Everything was classy in New York this week. The Museum of the Moving Image threw a black-tie gala salute for Tom Cruise as a benefit for its education department, and the actor kept his crazy in check to deliver a humble thank-you. Cruise's fellow glitterati, meanwhile praised the actor's work ethic and common touch. Miramax gave a dose of its own glamor, hosting the New York premiere for the Coen Brothers horrific new film and chased it with a lovely little well-catered reception. And bringing a new event to the Big Apple is always a logistic challenge, but the Other Israel Film Festival discovered the difficulties of trying to do the right thing.
A restrained Cruise respectfully receives praise
Cipriani's majestic 42nd street digs were an appropriately grandiose location for the Museum of the Moving Image's annual black-tie gala benefit, which on Tuesday night paid tribute to megastar extraordinaire, Tom Cruise. Guests in formal-wear invaded the photographers' line to see the arrivals; attendees included Julianne Moore, Tim Robbins, and Oliver Stone, but all eyes were on the main star of the evening. Cruise took his time, dutifully posing and chatting with every reporter, while wife Katie Holmes stood by, gorgeous and quietly supportive, and sporting no limp despite having run in the New York City marathon two days earlier.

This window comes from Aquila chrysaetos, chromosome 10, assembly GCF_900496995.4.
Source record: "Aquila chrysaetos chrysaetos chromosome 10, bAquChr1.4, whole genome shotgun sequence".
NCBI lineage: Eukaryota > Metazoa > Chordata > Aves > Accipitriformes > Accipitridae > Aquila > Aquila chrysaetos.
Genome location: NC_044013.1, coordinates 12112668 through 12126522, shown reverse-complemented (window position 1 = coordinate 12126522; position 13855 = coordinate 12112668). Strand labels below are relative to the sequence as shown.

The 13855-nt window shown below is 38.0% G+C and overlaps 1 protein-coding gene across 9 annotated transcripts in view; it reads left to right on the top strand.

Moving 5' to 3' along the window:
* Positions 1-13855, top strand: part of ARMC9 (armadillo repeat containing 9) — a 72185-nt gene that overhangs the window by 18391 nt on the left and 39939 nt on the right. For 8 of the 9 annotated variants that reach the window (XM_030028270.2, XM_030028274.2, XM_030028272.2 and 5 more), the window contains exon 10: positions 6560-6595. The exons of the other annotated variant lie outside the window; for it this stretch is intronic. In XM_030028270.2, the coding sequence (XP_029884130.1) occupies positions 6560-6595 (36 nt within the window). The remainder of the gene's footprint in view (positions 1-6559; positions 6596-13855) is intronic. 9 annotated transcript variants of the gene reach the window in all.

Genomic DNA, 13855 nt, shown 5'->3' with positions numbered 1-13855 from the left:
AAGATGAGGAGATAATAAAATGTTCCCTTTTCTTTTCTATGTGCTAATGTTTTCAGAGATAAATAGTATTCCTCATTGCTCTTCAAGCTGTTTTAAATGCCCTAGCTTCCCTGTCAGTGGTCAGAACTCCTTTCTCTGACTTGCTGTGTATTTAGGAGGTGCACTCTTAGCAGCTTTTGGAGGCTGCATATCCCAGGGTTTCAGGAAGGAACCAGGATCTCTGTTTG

A consistent portrait emerged among the evening's presenters. "[He's] a tireless, relentless, sometimes exhausting advocate for the project," said Ron Howard. "He generously doles out praise to cast and crew alike at the end of a long day," said Tim Robbins. "He has a determination that audiences love," said Kenneth Branagh. "He's proven time and again that he gets things done," said Oliver Stone. "He was eating from catering," said Julianne Moore, adding "stars don't do that." While notes regarding his acting ability were a bit limited, everybody was struck by his unusually dogged work ethic and his democratic spirit.
That said, lately the actor has also been known for his antics during public appearances, and the audience was probably hoping he'd freak out a little -- praise Scientology, over-love his wife, cite urban legends as a cue to bash psychiatry. It was a little disappointing, then, when he gave a restrained, respectful speech more in line with the pleasant Tom Cruise described by the speakers than with the spastic Tom Cruise seen on talk shows; he even devoted a good portion of his speech to discussing MoMI's education program, saying "There's no museum like this that I've seen, anywhere. While others may thank you for what you do, and its importance to the world of film and cinema, let me instead tell you...precisely the lives you can effect through the education programs you are involved in." Classy, right? It's no "I LOVE THIS WOMAN!!," but it's nice.